The last figure we get the expected picture of the dynamic skin effect. Let's clarify this assumption. For this we follow as it enters classical electrodynamics in order to circumvent the above caveat. This is done so. First, equation (1.1) simplifies to the case of a real conductor is: $\frac{\partial ^{2}E_{x}}{\partial y^{2}} = \mu \gamma \frac{\partial E_{x}}{\partial t} \qquad (1.2)$ is absolutely the right decision, and then instead of a variable $$E_{x}$$, which represents the distribution of the electric field along the conductor (along the axis of $$x$$), is substituted the following expression [1]: $E_{x}(y,t) = E_{0}(y)\, e^{i\omega t} \qquad (1.3)$ where $$E_{0}(y)$$ is the amplitude value of the electric field, and $$\omega$$ angular frequency. Under the coordinate $$y$$ here refers to the current density distribution along the axis perpendicular to the axis of the conductor (in the drawings vertically). This form of entry is fair for electromagnetic waves, but if the changes in the field strength (and hence current, and magnetic induction) in the conductor is relatively slow, and change according to the sinusoidal law, in fact it should be: $E_{x}(y,t) = E_{0}(y)\, \sin(\omega t) \qquad (1.4)$ And if we substitute in further calculations this is correct according to the author, form, then the final formula and the very physical sense, the skin effect will change fundamentally. The expression (1.2) will then become: $\frac{\partial ^{2}E_{0}}{\partial y^{2}} = \mu \gamma \omega \cot(\omega t) E_{0} \qquad (1.5)$ where: $$\cot(\omega t) = \cos(\omega t) / \sin(\omega t)$$. In this formula it is possible to see the dependence of the field strength distribution from its phase at the time, what distinguishes this solution from the classical one. To obtain the final result we need to recall that the current density and the electric field associated specific conductivity: $$j= \sigma E_0$$. Solving the last differential equation, and giving it a physical meaning, we obtain the following distribution of current density on the coordinate $$y$$ and: $j(y,t) = j_0 \sin(\omega t) \begin{cases} \exp ({- \sqrt{\cot(\omega t)}\, y/\Lambda}), & \mbox{if } \cot(\omega t) \ge 0 \\ \cos( \sqrt{- \cot(\omega t)}\, y/\Lambda ), & \mbox{if } \cot(\omega t) \lt 0 \end{cases} \qquad (1.6)$ or, equivalently: $j(y,t) = j_0 \sin(\omega t)\, Re \exp \left( {- \sqrt{\cot(\omega t)}\, y/\Lambda} \right) \qquad (1.7)$ As we can see, this solution is fundamentally different from the classical [1] the fact that the thickness of the skin layer changes in time, and therefore we can now speak of the dynamic skin effect. In this formula: $$j_0$$ is the current density on the surface of the conductor (its maximum value), $$Re$$ is the real part of the subsequent expression. But the next parameter you need more detail.
The transverse wavelength
Here we introduce a new term, the meaning and application of which remains to be explored. $\Lambda = {1 \over \sqrt{\mu \gamma \omega}} \qquad (1.8)$ In this formula, $$\Lambda$$ is the transverse wavelength in the denominator, under the square root is the product of magnetic permeability, conductivity and angular frequency. If you multiply the parameter to the square root of two, then numerically it is the same as the thickness of the skin effect, but the mathematical and physical sense it is fundamentally different. The transverse wave length determines the number of waves that laid across the wires. Here we can draw a parallel with its longitudinal counterpart, but unlike the latter the transverse length is much less, and the oscillation frequency changes along the axis $$y$$. For comparison: for copper wire and a frequency of 10 kHz longitudinal wave length is 30 kilometers, and the cross is just 0.47 mm!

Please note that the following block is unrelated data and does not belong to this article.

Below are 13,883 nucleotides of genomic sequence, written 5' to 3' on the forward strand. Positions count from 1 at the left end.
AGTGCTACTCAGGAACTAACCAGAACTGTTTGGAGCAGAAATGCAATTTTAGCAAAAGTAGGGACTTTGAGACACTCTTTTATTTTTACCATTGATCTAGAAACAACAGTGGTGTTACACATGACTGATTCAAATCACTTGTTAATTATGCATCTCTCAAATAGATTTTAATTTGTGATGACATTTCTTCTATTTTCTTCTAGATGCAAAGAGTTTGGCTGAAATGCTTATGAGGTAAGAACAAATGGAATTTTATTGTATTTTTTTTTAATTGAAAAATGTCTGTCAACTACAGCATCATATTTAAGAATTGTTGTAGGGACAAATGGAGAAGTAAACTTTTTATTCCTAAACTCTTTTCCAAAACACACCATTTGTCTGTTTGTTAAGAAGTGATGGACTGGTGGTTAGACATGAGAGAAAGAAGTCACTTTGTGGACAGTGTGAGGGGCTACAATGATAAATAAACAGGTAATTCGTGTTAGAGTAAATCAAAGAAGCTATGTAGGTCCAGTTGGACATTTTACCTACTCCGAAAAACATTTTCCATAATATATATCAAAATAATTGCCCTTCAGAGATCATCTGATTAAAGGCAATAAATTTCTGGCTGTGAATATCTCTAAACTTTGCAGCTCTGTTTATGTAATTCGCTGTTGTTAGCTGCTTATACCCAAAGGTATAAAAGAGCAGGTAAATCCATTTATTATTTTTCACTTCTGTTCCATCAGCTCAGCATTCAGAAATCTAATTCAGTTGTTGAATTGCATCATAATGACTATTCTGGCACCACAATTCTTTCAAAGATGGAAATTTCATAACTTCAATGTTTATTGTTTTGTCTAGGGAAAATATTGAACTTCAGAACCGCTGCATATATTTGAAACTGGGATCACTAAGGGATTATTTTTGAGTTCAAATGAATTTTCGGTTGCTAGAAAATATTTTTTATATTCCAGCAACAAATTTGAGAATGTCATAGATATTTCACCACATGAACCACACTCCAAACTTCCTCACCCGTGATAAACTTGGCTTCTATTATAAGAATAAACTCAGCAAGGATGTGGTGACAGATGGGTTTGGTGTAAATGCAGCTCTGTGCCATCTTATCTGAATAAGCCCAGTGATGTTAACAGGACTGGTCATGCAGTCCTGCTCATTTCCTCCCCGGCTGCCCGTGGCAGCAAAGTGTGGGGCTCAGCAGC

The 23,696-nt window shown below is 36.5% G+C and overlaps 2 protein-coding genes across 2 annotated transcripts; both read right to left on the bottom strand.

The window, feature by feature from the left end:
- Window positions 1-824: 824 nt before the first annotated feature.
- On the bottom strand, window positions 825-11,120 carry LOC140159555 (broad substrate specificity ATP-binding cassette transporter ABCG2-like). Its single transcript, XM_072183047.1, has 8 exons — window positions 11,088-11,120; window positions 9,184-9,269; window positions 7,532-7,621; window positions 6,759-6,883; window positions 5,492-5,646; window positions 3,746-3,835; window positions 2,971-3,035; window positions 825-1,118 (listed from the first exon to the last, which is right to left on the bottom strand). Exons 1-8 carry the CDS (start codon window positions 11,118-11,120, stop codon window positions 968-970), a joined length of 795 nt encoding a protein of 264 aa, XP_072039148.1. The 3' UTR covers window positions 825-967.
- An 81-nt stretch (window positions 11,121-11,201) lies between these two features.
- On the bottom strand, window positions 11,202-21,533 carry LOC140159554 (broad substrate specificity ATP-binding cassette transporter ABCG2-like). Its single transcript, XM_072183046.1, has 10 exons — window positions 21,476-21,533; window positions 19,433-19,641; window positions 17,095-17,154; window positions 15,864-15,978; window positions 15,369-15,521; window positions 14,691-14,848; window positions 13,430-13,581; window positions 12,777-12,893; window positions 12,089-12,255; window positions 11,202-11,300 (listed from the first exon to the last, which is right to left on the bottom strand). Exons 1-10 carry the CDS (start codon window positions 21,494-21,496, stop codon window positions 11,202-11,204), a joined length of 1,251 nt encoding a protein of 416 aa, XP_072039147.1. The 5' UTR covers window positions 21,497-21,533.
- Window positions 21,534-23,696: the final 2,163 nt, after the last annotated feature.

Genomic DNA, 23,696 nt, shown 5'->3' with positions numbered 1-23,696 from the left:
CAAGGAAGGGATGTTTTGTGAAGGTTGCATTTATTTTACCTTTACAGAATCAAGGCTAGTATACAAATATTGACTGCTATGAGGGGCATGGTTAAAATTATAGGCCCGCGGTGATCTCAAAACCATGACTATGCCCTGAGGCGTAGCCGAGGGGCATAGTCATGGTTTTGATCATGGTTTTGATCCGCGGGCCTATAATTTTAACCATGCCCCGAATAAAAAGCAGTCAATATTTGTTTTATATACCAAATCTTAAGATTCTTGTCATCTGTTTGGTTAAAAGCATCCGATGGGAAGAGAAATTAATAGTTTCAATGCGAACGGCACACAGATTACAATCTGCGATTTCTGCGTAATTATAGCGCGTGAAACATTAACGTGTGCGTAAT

But everything in order. Figure (3), we assume, should look like the picture of the skin effect in the dynamics. Now let's use mathematical editor MathCAD [3], formula (1.6) or (1.7) will build a dynamic vector plot and compare the estimated and actual figures. If the substitution, we will assume that the diameter of our conductor $$d$$ is equal to its transverse wavelength, we get figure (4). If along the diameter of the conductor are placed two transverse wavelength, we get a more complex picture in figure (5). Similarly, if along the diameter of the conductor are stacked three transverse wavelength, we get a more dynamic figure (6). Only do not forget that in the figures we depicted only a portion of a longitudinal section of the conductor: the bottom of the drawing surface, the top of the picture — its middle.
 Fig.4. Dynamic distribution of current density in the wire when d = Λ Fig.5. Dynamic distribution of current density in the wire when d = 2Λ Fig.6. Dynamic distribution of current density in the wire when d = 3Λ
In fact, with alternating current, the current through a conductor, dynamic skin effect is to generate large numbers of frequencies and wavelengths, but after some value it's fading fast. This value was taken as the length of the shear wave. If we look at the dynamic drawings (5-6), then at some point we will be able to see this value. For greater clarity, we have recorded these moments in the following two static images (Fig. 7-8).
 Fig.7. One moment in the dynamic of the current density distribution at d = 2Λ Fig.8. One moment in the dynamic of the current density distribution at d = 3Λ
As we can see in figure (7) between the surface of the conductor and the stacked 1 wave, and means across the diameter at this point, fit the two waves. Similarly, in figure (8) between the surface of the conductor and its center can be seen 1.5 waves, and means across the diameter at this point is placed three waves.
From this work it is clear that some properties of the skin-effect correspond to classical electrodynamics. For example, it concerns the fact that in alternating current, most of it runs in the surface layer of the conductor. However, some phenomena not considered classics. It refers to the complex structure of currents and their frequencies within the wire. In the following work we will continue to develop this theme and show a more complex picture of the dynamic current density distribution in the conductor, and also, get some of the energy ratio, which gives us this wonderful effect.

The materials used
1. Wikipedia. Skin-effect.
2. Rysin A. B., Rysin O. V., Bonaci V. N., Nikiforov I. K. the Paradox of skin effect. [PDF]